Reduction or withdrawal of reception conditions

Germany

Author

Informationsverbund Asyl und Migration

The grounds for reduction of material reception conditions have been amended in March and in August 2016 and now expressly include asylum seekers.

Material reception conditions can be reduced to the point that only “irredeemably necessary” benefits are granted, for the following reasons:1

  1. A person has entered Germany (solely) for the purpose of receiving benefits – this provision does generally not apply to asylum seekers, since it cannot be alleged that claiming benefits has been their only motivation for entering Germany;

  2. A person has been asked to leave Germany until a certain date and has not left the country, although this would have been feasible – this provision does generally not affect asylum seekers as long as their asylum procedure is ongoing;

  3. A person for whom removal procedures had been scheduled but could not be carried out for reasons, for which this person is responsible – this provision can affect asylum seekers whose application has been rejected as “inadmissible” following a “Dublin procedure;

  4. A person who has been allocated to another European state within the framework of a European distribution mechanism (not including the Dublin system);

  5. A person has been granted international protection in an EU Member State or Dublin State the Dublin or has acquired a right of residence for other reasons in such a state;

  6. An asylum seeker or a person who has filed a secondary asylum application has failed to cooperate with authorities by:

    1. Failure to present or hand over a passport or passport substitute to the authorities;

    2. Failure to present or hand over other documents necessary for the clarification of his or her identity;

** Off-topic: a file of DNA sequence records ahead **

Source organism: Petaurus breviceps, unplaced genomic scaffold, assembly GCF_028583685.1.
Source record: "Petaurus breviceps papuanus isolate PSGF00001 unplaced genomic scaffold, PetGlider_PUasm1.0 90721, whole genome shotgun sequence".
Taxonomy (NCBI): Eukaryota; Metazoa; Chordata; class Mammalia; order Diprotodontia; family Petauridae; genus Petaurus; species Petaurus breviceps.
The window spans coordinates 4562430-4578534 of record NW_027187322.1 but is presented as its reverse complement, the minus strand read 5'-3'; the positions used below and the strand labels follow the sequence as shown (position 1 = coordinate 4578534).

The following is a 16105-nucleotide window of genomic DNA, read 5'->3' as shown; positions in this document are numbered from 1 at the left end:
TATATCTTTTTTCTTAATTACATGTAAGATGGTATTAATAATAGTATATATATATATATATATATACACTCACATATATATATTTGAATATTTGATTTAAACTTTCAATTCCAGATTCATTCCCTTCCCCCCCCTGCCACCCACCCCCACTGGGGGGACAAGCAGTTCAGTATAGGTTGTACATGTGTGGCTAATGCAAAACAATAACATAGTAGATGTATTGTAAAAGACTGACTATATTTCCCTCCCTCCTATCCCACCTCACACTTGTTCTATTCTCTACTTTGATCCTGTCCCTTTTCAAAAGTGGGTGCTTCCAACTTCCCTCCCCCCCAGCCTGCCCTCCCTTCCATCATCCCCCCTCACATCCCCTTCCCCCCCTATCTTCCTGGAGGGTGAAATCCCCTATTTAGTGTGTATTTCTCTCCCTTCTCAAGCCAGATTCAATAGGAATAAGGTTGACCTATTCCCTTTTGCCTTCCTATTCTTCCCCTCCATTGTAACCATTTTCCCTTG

3. Refusal to provide information about his or her identity or nationality in the course of the asylum procedure; or

    4. Failure to keep the appointment for the formal registration of their application at the BAMF;

  7. An asylum seeker whose application has not yet been registered by the authorities has failed to cooperate with the authorities in a manner that the “arrival certificate” cannot be issued.2

In practice, these provisions give full discretion to the responsible aliens' authorities to reduce benefits, but only for the reasons mentioned here; this means that reductions of benefits cannot be imposed for other reasons. Since “irredeemably necessary” benefits have to be granted in any case, reduction in this manner usually means that cash benefits are reduced or withdrawn, but persons concerned still have to be provided with accommodation, food and other basic necessities. It is possible to appeal a decision on reduction or withdrawal. In the light of the decision of the Federal Constitutional Court of July 2012 on the Asylum Seeker's Benefits Act, several courts have decided that any reduction of benefits would be unconstitutional and therefore inadmissible.3

Furthermore, the reduction of benefits may still affect former asylum seekers whose application has been rejected as “manifestly unfounded” or “inadmissible” (e.g. in cases of Dublin decisions) and in whose cases no emergency legal protection has been granted. In such cases benefits can be restored to the standard level at a later stage, e.g. if a subsequent application leads to the opening of a new asylum procedure, or if it turns out that a deportation proves impossible for reasons which cannot be held against the foreign national.

In recent years reception conditions have been affected by overcrowding in many facilities, but apart from that no reductions of benefits have taken place because of the high number of new arrivals.

  • 1. Section 1a Asylum Seekers' Benefits Act, as amended in August 2016.
  • 2. Section 11(2a) Asylum Seekers' Benefits Act, as amended in March 2016.
  • 3. Federal Constitutional Court, Decision of 18 July 2012 – 1 BvL 10/10, 1 BvL 2/11 - asyl.net, M19839.

About AIDA

The Asylum Information Database (AIDA) is a database managed by the European Council on Refugees and Exiles (ECRE), containing information on asylum procedures, reception conditions, detenti